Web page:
QUESTION: Okay. This is the second time in – since the beginning of the year that this particular publication has written something about the Embassy which you had a serious dispute with. Both times it has been cast – the reports have cast these reductions or slashing of personnel as serious miscalculations by the Administration in terms of its Iraq policy. What’s your feeling about that, that characterization of it?
MS. NULAND: Well, again, it’s important to appreciate that we are in a new phase with Iraq. We’re in a phase where it is up to the Iraqis to decide precisely what kind of footprint they want by foreign support, foreign countries offering support, offering assistance in the context of their overall approach to their sovereignty. So we very much need to respect that this is a collaborative decision how much support they want on the police training side.
So we’re trying to be in step with their increasing self-reliance. We’re trying to do this in a negotiated, phased, managed way. But we’re also trying to make clear to Iraqis that we think we have valuable training, valuable advice to offer, as we do to some hundred countries around the world. So we’re going to work this through, but I think folks need to get on the program that we have a sovereign Iraq who’s going to make its own decisions about how much outside support it wants.
QUESTION: All right. So you agree or disagree with the characterization that this is – that this represents a serious political – or a serious policy miscalculation?
MS. NULAND: Well, of course I’m going to disagree with that. Thank you.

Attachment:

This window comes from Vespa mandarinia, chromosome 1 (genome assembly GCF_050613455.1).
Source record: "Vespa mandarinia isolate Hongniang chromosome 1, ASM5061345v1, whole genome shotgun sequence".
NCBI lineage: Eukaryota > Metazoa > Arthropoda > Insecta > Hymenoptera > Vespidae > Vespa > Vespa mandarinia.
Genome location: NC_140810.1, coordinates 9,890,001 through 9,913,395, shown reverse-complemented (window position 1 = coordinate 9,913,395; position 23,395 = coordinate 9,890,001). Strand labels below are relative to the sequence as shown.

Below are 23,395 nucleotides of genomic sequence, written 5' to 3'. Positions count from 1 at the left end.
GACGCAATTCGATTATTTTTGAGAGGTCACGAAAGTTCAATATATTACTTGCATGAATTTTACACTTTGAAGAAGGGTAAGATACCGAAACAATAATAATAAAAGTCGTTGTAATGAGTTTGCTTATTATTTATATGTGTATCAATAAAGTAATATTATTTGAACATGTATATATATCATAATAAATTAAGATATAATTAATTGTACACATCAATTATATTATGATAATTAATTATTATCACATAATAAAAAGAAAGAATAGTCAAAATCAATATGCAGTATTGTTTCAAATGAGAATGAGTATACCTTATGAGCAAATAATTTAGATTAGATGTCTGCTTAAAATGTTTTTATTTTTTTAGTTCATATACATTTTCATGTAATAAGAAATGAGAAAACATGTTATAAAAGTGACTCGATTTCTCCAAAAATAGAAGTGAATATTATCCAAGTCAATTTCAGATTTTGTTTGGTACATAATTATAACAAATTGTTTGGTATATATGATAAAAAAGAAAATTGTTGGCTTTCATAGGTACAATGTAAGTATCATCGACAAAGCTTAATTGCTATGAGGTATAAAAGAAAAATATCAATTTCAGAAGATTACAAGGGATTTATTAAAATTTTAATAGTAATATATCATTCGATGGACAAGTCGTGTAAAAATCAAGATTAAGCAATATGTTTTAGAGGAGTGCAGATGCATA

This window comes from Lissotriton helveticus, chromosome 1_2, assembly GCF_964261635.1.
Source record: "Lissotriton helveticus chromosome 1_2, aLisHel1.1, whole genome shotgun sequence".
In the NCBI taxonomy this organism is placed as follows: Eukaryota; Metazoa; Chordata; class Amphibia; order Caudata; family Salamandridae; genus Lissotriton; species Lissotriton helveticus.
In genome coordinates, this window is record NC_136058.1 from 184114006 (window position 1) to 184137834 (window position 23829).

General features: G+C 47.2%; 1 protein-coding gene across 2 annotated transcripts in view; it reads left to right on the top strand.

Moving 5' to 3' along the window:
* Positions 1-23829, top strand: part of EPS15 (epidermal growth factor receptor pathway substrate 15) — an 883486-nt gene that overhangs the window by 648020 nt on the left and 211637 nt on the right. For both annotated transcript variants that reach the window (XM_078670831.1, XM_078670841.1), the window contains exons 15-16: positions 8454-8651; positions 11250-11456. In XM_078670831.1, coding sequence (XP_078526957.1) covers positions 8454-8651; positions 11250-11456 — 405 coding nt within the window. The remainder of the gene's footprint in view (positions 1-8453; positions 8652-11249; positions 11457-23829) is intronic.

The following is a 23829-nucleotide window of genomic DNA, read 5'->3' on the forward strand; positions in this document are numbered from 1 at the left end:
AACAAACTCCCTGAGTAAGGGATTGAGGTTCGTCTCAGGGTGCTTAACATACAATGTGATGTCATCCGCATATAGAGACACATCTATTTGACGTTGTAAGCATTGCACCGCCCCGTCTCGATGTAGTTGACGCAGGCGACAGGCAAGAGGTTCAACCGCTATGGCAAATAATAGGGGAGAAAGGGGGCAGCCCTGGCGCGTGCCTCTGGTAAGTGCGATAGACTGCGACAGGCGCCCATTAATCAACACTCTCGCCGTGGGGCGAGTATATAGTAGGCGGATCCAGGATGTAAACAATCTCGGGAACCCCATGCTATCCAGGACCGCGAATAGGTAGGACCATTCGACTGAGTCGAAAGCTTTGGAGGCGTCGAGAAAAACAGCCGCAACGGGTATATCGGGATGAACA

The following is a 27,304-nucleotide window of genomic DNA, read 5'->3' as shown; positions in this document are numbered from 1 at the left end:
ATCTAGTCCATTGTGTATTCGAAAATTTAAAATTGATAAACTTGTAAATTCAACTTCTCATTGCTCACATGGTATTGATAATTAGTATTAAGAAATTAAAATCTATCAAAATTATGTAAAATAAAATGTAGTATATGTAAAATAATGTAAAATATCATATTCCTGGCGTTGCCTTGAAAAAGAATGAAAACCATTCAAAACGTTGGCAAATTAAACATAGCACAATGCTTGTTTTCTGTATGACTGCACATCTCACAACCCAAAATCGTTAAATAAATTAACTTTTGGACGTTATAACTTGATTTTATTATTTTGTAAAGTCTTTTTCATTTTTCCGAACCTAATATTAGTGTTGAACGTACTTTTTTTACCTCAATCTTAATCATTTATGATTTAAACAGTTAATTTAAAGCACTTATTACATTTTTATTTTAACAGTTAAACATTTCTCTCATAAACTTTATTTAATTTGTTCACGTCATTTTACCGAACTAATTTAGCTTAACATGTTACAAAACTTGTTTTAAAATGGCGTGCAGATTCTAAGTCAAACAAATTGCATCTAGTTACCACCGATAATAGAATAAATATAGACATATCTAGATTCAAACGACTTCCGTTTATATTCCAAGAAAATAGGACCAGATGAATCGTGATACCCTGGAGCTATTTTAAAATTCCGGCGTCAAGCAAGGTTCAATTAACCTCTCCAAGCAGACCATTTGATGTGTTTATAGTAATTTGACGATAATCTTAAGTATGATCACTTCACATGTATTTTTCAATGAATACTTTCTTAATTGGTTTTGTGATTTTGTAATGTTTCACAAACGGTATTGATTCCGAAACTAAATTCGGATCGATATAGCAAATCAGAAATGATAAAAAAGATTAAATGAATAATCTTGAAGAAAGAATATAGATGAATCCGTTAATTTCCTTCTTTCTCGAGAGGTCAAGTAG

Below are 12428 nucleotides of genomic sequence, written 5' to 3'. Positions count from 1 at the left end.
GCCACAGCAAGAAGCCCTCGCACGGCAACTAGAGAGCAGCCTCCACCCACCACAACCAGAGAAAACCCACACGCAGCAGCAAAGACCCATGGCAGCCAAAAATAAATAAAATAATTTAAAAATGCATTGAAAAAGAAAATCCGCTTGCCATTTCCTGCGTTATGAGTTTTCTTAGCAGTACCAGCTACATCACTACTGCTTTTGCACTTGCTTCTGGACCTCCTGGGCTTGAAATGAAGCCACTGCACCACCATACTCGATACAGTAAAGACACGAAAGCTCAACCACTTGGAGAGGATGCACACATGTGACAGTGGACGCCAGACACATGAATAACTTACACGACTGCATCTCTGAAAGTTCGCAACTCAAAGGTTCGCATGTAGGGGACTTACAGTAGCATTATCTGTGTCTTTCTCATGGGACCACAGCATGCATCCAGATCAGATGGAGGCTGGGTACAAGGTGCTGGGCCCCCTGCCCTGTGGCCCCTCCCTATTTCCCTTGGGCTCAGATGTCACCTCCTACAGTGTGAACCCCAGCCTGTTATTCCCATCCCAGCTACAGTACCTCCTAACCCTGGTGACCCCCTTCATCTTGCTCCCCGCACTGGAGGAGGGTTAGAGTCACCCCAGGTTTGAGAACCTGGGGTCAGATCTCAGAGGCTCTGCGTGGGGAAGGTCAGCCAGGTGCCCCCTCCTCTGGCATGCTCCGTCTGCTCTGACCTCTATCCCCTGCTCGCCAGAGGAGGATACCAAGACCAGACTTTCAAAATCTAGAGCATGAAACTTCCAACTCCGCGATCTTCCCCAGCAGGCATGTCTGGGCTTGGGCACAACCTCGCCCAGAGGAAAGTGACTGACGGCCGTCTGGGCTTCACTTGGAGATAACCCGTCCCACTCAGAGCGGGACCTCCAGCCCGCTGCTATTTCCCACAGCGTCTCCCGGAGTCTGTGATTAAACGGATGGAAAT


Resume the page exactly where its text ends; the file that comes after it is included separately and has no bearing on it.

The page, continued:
QUESTION: Was the report correct that the Administration has spent $500 million so far on the police training program?
MS. NULAND: I don’t have the total amount here, but as you know, we’ve been involved in police training from the beginning of the Iraq operation, as far back as 2003. I can take the question if it’s of interest to you to sort of tote it all up. But we were involved in police work ourselves, police training for the Iraqis from the beginning, the standing up of their own professional police forces. I don’t think anybody in that country wanted to submit themselves to the old Saddam-ite police, so it needed a bottom-up work and cleansing. So --
QUESTION: One other thing. The report alleged that much of the training provided by the United States, and in particular by the State Department since the departure of the U.S. military from Iraq, was not helpful to the Iraqis, that it consisted of retired or late-in-their-career American state troopers telling war stories about how they conduct their activities in the United States.
And it cited one anecdote in which it said that the two key indices of someone possibly going to – planning to launch a suicide bombing were: one, that they would withdraw a lot of money from the bank; and two, that they’d go out and get drunk. And it suggested that those were perhaps not very apposite indicators for Iraq where: one, a lot of Iraqis don’t have bank accounts; and two, a lot of Iraqis don’t drink. Do you – how do you address the criticisms in the story that regardless of how many millions were spent on this, that the training wasn’t actually all that useful?
MS. NULAND: Well, first of all, I’m not going to get drawn into parsing the anecdotes in a story with which we took considerable issue, both in its macro assertions and in many of its details. We had considerable difficulties with that story, as the statement from Embassy Baghdad made clear.